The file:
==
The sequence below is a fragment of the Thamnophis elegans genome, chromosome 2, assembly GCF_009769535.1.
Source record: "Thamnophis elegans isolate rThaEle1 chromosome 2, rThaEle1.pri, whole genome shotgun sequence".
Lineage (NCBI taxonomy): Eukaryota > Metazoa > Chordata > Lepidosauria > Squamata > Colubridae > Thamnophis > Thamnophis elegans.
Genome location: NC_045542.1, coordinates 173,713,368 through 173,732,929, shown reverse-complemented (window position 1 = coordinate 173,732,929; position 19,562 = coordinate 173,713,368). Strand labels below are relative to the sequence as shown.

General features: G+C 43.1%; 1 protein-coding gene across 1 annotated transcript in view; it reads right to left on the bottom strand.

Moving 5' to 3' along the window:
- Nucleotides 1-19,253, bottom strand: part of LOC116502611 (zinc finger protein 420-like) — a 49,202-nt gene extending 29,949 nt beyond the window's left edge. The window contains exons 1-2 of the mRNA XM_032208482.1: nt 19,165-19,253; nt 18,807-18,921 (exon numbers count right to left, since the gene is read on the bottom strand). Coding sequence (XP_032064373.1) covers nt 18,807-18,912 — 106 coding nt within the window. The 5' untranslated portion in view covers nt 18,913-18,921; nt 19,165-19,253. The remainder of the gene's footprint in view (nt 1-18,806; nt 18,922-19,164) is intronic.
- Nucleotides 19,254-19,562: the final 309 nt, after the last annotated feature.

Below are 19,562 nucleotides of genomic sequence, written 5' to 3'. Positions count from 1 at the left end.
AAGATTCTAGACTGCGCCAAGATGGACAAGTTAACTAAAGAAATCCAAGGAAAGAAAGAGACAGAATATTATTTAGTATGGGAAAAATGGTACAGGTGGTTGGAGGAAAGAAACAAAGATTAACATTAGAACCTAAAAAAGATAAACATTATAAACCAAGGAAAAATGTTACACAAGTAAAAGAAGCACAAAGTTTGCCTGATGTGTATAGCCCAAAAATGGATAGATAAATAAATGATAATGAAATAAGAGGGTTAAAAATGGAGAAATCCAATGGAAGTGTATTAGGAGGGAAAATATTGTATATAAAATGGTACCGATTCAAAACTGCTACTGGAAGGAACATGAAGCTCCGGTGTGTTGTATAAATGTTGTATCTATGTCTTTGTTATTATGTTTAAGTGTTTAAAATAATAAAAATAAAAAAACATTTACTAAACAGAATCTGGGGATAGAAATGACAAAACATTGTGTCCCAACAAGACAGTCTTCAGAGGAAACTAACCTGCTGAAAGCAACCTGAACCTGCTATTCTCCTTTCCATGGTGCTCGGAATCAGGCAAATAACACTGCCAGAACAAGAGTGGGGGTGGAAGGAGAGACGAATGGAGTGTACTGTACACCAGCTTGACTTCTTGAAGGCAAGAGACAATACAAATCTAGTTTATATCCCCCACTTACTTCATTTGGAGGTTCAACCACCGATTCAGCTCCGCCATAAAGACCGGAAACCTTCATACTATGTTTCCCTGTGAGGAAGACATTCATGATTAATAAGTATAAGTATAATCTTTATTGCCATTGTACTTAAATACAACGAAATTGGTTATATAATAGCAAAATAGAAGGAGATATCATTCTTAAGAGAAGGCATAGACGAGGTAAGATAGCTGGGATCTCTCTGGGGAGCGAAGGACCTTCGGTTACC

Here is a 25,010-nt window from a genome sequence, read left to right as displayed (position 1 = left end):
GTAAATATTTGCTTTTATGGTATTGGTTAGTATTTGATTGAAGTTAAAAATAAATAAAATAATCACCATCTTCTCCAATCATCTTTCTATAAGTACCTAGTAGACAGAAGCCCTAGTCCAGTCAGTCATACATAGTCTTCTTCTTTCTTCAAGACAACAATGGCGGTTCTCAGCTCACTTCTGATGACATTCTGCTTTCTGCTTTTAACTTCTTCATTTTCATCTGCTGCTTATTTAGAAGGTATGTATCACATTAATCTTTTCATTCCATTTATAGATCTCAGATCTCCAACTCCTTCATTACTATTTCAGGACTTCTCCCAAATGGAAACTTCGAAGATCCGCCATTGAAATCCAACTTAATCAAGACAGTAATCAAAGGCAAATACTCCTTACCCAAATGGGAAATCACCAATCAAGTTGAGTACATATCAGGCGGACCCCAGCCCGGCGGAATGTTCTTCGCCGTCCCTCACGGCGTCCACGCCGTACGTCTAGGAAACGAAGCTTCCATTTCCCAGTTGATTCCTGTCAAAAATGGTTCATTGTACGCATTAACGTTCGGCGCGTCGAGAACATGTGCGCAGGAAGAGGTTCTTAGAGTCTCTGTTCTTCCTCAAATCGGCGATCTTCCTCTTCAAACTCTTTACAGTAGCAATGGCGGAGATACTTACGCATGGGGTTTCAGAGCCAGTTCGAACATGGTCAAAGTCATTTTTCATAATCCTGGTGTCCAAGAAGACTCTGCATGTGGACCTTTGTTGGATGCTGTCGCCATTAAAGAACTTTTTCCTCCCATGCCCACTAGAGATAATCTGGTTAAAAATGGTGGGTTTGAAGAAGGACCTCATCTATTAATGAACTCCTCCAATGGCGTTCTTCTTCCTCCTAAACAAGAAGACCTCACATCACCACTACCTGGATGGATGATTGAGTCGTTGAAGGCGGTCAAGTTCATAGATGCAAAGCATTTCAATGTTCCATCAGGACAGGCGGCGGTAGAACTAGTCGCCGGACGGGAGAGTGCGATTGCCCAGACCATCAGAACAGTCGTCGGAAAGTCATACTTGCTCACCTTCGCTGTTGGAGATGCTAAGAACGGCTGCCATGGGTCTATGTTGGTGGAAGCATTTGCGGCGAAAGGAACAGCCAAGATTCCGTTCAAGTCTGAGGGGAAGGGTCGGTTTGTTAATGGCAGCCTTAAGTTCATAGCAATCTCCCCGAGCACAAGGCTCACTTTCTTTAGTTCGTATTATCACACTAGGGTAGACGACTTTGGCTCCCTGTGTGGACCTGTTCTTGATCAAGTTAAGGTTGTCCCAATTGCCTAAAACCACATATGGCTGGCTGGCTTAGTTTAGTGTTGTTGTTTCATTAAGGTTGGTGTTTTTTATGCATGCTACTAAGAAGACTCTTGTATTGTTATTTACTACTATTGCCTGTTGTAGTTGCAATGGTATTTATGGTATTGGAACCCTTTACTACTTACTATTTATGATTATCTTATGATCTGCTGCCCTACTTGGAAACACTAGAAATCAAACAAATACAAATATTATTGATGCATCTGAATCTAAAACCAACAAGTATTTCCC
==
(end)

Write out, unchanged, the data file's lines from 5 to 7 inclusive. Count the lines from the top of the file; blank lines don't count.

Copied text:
General features: G+C 43.1%; 1 protein-coding gene across 1 annotated transcript in view; it reads right to left on the bottom strand.

Moving 5' to 3' along the window:
- Nucleotides 1-19,253, bottom strand: part of LOC116502611 (zinc finger protein 420-like) — a 49,202-nt gene extending 29,949 nt beyond the window's left edge. The window contains exons 1-2 of the mRNA XM_032208482.1: nt 19,165-19,253; nt 18,807-18,921 (exon numbers count right to left, since the gene is read on the bottom strand). Coding sequence (XP_032064373.1) covers nt 18,807-18,912 — 106 coding nt within the window. The 5' untranslated portion in view covers nt 18,913-18,921; nt 19,165-19,253. The remainder of the gene's footprint in view (nt 1-18,806; nt 18,922-19,164) is intronic.